Loading…

Flash Player 9 (or above) is needed to view presentations.
We have detected that you do not have it on your computer. To install it, go here.

Like this presentation? Why not share!

Jayne Glass Global Change and the World's Mountains conference presentation

on

  • 662 views

Presentation given in the 'Knowledge systems and mountain sustainability concerns' session of the Global Change and the World's Mountains conference, Perth 26-30 September 2010. ...

Presentation given in the 'Knowledge systems and mountain sustainability concerns' session of the Global Change and the World's Mountains conference, Perth 26-30 September 2010.
See http://www.perth.ac.uk/specialistcentres/cms/Conferences/Perth2010/Pages/default.aspx for more information

Statistics

Views

Total Views
662
Views on SlideShare
659
Embed Views
3

Actions

Likes
0
Downloads
1
Comments
1

2 Embeds 3

http://www.linkedin.com 2
https://www.linkedin.com 1

Accessibility

Upload Details

Uploaded via as Adobe PDF

Usage Rights

© All Rights Reserved

Report content

Flagged as inappropriate Flag as inappropriate
Flag as inappropriate

Select your reason for flagging this presentation as inappropriate.

Cancel
  • Full Name Full Name Comment goes here.
    Are you sure you want to
    Your message goes here
    Processing…
Post Comment
Edit your comment

Jayne Glass Global Change and the World's Mountains conference presentation Jayne Glass Global Change and the World's Mountains conference presentation Presentation Transcript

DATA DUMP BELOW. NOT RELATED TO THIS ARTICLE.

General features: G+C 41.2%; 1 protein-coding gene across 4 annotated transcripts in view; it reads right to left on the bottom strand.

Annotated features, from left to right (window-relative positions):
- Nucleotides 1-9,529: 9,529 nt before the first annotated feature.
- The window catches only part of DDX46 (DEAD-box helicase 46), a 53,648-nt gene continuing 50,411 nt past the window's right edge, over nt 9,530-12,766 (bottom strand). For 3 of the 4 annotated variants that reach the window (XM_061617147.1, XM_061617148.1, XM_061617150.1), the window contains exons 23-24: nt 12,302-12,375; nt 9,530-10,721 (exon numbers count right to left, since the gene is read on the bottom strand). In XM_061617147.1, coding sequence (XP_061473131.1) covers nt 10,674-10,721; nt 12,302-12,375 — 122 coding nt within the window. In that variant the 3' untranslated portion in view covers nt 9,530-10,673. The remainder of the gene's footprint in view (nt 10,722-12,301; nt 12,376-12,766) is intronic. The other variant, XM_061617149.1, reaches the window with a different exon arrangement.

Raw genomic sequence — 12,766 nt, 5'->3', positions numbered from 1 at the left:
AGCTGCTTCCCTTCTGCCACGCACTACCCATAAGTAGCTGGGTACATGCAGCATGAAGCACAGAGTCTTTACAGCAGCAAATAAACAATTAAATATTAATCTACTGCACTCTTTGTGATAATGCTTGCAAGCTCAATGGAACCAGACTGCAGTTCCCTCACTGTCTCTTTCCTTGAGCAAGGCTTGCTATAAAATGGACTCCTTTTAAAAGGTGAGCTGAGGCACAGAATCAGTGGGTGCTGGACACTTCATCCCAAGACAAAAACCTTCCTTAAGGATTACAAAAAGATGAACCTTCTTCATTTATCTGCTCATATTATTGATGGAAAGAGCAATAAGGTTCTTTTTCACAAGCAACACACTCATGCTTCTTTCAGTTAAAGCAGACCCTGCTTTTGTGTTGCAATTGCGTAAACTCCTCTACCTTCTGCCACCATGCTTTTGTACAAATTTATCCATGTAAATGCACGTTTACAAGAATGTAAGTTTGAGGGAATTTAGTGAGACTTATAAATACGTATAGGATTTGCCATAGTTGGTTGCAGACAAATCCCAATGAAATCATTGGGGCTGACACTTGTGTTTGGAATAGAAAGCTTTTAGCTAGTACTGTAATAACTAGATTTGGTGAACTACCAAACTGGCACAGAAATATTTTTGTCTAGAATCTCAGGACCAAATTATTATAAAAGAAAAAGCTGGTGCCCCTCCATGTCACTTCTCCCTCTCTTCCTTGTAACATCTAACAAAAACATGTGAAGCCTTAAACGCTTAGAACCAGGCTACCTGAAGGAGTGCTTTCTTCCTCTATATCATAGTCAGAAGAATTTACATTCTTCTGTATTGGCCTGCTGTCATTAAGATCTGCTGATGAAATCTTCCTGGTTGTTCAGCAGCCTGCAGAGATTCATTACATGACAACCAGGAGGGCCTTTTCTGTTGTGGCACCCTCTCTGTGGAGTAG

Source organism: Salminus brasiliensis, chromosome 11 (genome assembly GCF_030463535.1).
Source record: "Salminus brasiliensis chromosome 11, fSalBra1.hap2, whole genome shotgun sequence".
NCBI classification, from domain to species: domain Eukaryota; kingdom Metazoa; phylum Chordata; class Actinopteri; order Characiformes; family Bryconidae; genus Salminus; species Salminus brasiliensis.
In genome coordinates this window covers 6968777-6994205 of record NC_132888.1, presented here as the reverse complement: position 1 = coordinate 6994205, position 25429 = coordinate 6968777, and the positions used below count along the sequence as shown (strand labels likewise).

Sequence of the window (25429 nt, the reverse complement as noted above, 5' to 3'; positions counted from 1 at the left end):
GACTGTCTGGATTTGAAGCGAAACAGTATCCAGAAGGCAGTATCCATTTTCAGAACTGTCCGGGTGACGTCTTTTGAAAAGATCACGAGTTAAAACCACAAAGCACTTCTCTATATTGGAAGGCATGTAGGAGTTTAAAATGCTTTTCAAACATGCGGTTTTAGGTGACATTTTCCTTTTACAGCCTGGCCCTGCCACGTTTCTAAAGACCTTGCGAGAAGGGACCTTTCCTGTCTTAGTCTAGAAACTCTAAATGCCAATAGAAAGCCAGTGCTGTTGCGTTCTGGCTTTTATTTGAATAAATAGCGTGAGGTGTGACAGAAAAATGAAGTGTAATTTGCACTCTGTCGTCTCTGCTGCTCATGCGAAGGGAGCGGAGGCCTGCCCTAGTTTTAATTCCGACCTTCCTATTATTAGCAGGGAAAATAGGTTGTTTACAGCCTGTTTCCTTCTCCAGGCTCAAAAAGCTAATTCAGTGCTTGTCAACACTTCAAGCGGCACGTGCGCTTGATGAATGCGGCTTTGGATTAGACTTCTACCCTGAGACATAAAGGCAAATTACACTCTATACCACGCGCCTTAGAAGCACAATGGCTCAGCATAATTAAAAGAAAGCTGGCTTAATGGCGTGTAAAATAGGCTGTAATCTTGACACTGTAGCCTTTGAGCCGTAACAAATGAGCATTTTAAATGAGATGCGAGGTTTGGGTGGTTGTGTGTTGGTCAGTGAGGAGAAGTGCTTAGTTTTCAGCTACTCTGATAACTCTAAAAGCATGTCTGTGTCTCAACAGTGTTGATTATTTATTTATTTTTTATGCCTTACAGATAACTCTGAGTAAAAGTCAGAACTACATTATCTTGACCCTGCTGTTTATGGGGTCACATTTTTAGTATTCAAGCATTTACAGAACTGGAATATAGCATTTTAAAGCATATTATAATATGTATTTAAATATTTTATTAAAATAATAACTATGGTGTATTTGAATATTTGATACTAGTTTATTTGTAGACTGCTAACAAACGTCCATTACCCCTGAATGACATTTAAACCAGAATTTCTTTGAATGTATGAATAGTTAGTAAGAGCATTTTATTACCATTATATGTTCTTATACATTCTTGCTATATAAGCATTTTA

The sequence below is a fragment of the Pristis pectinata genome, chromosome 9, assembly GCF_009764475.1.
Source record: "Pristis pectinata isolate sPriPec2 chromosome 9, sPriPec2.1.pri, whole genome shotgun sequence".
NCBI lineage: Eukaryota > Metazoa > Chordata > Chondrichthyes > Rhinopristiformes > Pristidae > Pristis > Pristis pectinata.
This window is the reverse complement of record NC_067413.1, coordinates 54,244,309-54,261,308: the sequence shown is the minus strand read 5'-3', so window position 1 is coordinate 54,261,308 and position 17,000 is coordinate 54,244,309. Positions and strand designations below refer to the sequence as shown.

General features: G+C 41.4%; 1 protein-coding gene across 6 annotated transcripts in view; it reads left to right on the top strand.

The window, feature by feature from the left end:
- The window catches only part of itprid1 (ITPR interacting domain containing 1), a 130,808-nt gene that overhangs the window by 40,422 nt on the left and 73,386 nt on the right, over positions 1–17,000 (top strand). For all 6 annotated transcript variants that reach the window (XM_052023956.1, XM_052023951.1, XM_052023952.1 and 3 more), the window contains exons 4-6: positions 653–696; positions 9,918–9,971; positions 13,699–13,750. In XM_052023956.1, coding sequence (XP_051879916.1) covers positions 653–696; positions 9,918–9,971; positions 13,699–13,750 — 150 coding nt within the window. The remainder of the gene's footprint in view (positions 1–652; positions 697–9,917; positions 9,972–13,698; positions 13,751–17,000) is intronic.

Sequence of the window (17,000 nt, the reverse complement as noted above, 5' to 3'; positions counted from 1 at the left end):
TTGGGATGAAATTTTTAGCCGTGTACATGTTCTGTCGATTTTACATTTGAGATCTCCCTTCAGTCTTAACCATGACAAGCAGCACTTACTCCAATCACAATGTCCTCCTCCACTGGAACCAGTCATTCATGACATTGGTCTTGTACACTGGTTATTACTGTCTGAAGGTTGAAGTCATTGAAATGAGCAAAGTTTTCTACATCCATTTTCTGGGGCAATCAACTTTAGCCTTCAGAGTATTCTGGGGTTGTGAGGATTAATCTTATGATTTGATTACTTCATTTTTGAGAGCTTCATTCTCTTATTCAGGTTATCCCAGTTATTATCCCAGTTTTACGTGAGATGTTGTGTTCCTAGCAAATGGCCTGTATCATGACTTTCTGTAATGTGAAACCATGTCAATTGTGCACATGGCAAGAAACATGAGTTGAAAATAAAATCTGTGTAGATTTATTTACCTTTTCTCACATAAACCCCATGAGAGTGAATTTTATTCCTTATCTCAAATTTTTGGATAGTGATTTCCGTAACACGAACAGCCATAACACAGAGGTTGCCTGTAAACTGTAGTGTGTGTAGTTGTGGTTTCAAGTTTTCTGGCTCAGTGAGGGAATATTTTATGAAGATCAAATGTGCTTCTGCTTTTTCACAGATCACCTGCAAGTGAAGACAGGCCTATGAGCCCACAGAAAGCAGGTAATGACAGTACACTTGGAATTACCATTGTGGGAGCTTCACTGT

• Beyond the usual suspects? The role of expert knowledge in sustainabilityindicator development for Scotland’s upland estates Jayne Glass1, Alister Scott2 and Martin Price1 1 Centre for Mountain Studies, Perth College UHI Millennium Institute 2 Birmingham City University Global Change and the World’s Moutains Conference Wednesday 29th September 2010 Knowledge systems and mountain sustainability concerns 1
  • Outline• Research context• Methodology• A toolkit for sustainableupland estate management• Using the toolkit• Reflections 2
  • Research context IUpland estatemanagement in Scotland• Diverse models (Warren 2009)• Uncertain futures (Reed et al. 2009)• Uncertainty aboutsustainability ‘on the ground’ 3 View slide
  • Research context II • Conflicts between sustainability principles present a stumbling block (Jordan 2008)Sustainableuplandmanagement • ‘Learning from doing’ (Berkes 2009; Ioris et al. 2008) • Integrating approaches and interests (Bonn et al. 2009) 4 View slide
  • Research context III • ‘Top-down’ vs. ‘bottom-up’ approaches (Reed et al. 2006)Sustainabilityindicators for • Local experience and values ofnatural relevant stakeholders (Holden 2008)resourcemanagement • ‘Governance thinking’ (Rist et al.2007) • Wider range of actors (Holman 2009) 5
  • Methodology ILand managers Landowners Moorland Forum RSPB NTS Estate management NGOs & other interest groups JMT professionalsLand Agents Southern Uplands Partnership Scottish CNPA Government LINK Panel Government Representative agencies & DCS bodies other bodies SRPBA Sustainable Development RICS SAC Commission Academics & International consultants Consultants Relu programme 6
  • Methodology II Round One:Establishing a context for sustainability Compiling and feeding back ideas Round Two: Discussing practical management strategies Developing first draft Round Three:Reflecting on the first draft Developing second draft Round Four: Reflecting on the second Redrafting and piloting the draft toolkit 7
  • 8